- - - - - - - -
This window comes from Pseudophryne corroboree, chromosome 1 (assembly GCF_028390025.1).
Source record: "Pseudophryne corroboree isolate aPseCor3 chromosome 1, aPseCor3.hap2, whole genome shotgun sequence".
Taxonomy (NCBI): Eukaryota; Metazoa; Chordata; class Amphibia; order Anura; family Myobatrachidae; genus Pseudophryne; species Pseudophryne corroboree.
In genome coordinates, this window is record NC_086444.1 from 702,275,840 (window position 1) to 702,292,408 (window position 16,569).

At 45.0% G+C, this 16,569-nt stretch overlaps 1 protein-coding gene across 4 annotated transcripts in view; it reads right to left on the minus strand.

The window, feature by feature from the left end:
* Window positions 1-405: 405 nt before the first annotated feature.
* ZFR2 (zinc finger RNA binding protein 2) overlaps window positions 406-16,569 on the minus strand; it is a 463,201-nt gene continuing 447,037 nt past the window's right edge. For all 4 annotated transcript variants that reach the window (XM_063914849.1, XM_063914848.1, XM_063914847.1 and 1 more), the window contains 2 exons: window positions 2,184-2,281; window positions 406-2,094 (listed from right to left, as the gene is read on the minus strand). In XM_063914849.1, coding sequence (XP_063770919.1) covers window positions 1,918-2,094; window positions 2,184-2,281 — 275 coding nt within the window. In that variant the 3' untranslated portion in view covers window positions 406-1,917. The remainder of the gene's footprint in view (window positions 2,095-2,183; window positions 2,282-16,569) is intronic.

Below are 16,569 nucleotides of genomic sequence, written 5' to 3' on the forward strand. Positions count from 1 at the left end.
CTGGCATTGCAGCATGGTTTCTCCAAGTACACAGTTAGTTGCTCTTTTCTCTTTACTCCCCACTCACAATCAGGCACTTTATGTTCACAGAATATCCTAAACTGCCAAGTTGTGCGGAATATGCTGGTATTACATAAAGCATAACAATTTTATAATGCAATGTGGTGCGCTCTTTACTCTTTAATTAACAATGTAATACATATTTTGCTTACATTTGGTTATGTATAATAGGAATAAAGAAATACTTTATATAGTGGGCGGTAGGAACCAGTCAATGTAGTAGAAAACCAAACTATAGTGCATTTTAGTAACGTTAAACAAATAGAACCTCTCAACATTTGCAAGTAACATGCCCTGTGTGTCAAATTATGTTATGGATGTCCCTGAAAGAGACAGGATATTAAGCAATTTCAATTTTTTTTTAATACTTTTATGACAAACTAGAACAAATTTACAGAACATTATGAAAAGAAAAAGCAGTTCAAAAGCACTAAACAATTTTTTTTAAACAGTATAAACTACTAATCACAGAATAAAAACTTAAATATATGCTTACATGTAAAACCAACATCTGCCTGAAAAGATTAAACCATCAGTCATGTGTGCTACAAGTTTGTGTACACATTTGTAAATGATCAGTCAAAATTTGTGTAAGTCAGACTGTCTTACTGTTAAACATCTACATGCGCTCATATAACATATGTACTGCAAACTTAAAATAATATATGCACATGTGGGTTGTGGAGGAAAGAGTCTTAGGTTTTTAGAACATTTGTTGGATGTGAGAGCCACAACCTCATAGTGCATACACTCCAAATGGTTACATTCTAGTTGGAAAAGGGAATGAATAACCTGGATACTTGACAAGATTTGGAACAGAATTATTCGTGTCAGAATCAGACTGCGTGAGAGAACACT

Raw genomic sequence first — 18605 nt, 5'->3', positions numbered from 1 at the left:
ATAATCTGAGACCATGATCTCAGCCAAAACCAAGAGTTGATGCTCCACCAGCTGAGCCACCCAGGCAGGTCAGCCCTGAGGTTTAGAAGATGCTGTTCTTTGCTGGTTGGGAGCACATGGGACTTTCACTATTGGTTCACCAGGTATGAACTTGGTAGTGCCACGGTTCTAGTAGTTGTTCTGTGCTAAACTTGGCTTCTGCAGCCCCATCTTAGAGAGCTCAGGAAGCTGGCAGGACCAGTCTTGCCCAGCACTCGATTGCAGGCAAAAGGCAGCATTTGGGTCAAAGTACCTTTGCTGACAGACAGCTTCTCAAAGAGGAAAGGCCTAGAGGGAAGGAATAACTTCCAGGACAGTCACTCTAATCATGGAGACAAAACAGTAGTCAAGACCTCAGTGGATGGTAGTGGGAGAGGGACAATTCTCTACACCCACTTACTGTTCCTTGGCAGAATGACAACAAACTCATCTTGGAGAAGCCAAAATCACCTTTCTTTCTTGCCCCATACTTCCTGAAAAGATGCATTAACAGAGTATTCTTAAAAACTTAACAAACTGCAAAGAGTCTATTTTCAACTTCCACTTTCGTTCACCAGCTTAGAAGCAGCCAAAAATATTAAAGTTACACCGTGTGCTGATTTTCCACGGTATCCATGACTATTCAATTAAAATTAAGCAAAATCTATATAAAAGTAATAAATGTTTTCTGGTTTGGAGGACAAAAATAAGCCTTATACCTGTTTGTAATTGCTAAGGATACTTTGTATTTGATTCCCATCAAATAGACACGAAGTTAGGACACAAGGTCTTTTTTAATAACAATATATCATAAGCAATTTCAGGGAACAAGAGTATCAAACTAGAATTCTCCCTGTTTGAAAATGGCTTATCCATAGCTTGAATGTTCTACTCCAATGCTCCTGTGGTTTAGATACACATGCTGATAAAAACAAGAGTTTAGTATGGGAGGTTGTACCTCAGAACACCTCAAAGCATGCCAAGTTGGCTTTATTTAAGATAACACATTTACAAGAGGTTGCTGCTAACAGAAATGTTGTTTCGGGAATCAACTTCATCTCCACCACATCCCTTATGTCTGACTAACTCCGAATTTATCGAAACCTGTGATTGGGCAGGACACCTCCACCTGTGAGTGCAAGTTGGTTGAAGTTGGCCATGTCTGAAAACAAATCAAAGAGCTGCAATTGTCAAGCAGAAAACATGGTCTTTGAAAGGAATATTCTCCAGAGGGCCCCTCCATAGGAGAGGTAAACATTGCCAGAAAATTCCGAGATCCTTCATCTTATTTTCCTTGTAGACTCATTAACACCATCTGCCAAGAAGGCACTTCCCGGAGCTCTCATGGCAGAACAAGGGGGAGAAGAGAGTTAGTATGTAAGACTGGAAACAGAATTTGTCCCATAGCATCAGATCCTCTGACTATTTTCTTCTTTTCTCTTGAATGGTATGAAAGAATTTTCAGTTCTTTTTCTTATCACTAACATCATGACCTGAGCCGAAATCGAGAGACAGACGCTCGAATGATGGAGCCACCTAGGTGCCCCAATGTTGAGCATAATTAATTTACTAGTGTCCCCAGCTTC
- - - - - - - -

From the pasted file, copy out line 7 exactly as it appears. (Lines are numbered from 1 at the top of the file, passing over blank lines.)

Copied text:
* Window positions 1-405: 405 nt before the first annotated feature.